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Kingston's First NVMe SSD, The KC1000

Kingston has reintroduced the KC1000 NVMe SSD. We first saw the drive in January at CES, but the company wanted to hold the details until the official launch. Seemingly, that is in the very near future--mid June.
The KC series has historically targeted system builders and corporations upgrading systems en masse. Kingston released several client SSDs under the KC brand, and many of them were tuned for increased stability and longevity but share similar hardware with models from the standard consumer product line. The KC1000 press release seems to turn the tables and take this series in a slightly different direction.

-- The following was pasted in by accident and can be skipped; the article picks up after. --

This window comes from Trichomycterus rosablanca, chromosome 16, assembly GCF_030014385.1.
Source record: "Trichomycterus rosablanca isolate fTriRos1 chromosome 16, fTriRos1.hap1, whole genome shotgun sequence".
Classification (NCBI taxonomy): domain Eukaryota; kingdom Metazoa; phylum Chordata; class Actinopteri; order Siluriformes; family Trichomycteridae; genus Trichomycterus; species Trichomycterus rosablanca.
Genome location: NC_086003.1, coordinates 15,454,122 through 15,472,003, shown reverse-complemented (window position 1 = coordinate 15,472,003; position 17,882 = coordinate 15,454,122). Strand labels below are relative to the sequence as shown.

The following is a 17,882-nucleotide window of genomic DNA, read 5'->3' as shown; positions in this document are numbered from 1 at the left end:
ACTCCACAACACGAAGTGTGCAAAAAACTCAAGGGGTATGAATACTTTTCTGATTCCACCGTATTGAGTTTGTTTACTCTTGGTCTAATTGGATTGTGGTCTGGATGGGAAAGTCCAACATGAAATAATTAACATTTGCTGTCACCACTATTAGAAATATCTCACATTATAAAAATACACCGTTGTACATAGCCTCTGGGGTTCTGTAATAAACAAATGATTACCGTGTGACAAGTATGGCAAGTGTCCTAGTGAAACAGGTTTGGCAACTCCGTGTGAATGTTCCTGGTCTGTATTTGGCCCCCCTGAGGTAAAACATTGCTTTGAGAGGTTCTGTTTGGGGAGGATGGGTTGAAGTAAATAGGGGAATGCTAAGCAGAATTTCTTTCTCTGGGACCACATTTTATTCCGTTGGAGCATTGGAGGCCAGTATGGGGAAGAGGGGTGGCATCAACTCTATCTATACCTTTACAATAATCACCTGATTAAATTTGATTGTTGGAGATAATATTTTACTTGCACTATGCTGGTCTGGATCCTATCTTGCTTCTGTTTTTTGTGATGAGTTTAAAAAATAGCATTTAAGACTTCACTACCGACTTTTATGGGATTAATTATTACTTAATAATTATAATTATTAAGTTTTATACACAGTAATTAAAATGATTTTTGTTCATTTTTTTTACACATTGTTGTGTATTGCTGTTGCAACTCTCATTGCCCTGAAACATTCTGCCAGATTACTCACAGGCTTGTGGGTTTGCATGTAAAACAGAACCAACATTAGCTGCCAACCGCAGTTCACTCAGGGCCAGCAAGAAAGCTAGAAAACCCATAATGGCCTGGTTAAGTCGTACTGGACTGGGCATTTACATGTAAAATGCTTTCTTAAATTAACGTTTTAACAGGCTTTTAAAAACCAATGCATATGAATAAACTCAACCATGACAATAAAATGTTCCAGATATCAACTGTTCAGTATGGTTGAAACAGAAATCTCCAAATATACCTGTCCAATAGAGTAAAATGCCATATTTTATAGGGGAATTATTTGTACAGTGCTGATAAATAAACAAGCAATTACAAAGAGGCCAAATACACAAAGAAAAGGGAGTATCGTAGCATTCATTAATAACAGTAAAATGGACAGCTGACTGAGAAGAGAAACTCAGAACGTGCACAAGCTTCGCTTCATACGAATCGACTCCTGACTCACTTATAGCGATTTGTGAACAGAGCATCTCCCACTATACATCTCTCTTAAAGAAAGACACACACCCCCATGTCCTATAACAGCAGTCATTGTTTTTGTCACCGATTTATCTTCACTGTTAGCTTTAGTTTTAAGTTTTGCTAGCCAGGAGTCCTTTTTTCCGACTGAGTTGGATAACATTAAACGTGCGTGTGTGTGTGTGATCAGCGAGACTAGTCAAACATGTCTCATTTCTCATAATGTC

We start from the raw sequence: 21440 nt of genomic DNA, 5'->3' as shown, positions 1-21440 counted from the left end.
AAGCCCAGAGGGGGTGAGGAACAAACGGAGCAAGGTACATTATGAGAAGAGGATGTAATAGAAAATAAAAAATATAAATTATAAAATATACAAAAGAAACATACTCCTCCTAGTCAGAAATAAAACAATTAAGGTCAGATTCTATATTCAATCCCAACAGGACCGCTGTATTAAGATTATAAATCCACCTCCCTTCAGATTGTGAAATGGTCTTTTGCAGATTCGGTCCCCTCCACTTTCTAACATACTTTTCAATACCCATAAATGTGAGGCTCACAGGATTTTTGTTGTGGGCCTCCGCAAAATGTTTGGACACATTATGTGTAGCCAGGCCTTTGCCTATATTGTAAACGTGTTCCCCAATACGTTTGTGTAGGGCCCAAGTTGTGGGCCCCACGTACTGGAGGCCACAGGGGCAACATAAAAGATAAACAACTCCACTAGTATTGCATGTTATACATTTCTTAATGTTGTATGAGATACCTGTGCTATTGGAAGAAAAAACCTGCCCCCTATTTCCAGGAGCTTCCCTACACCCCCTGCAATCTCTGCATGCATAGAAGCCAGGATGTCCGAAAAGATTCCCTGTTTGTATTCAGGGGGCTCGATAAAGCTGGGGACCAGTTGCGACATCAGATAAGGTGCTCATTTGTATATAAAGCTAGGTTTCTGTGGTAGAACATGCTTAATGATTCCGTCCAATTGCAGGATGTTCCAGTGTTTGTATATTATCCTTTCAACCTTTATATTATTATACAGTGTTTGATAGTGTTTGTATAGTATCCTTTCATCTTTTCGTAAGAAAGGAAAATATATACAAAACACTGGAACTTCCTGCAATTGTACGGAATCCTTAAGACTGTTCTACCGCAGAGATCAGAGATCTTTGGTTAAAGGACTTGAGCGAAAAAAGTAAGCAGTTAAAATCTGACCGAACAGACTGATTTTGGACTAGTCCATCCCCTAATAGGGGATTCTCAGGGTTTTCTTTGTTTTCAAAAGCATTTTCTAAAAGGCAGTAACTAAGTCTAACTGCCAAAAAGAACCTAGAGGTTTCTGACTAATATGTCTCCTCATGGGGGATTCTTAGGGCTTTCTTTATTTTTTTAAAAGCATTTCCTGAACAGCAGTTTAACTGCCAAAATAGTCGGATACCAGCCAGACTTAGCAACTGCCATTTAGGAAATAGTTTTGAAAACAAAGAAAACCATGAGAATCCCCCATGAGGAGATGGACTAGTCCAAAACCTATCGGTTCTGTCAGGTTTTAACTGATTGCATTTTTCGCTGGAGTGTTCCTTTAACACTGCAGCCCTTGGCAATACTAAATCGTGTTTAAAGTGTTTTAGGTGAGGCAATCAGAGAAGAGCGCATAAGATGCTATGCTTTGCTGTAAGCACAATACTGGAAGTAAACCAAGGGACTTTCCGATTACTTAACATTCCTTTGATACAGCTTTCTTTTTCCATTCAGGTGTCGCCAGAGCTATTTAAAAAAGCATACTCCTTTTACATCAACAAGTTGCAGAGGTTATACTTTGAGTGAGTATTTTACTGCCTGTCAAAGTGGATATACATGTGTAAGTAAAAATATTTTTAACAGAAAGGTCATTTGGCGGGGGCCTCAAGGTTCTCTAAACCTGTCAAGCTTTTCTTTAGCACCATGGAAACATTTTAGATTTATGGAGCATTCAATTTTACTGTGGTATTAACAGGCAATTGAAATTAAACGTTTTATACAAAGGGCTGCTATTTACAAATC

"The demands of today’s performance power users are constantly being put to the test as new data-intensive applications push the boundaries of what can be achieved with even the market’s high performance professional workstations and most powerful gaming rigs,” said Ariel Perez, SSD business manager, Kingston. “KC1000 is the perfect solution to meet the needs of media and design professionals, gaming enthusiasts and anyone who needs ultra-low latency storage performance to end data bottlenecks. This native NVMe device offers one of the industry’s most powerful storage solutions for high-resolution content delivery, virtual reality applications, accelerated game play or a competitive edge for the creative professional on tight deadlines.”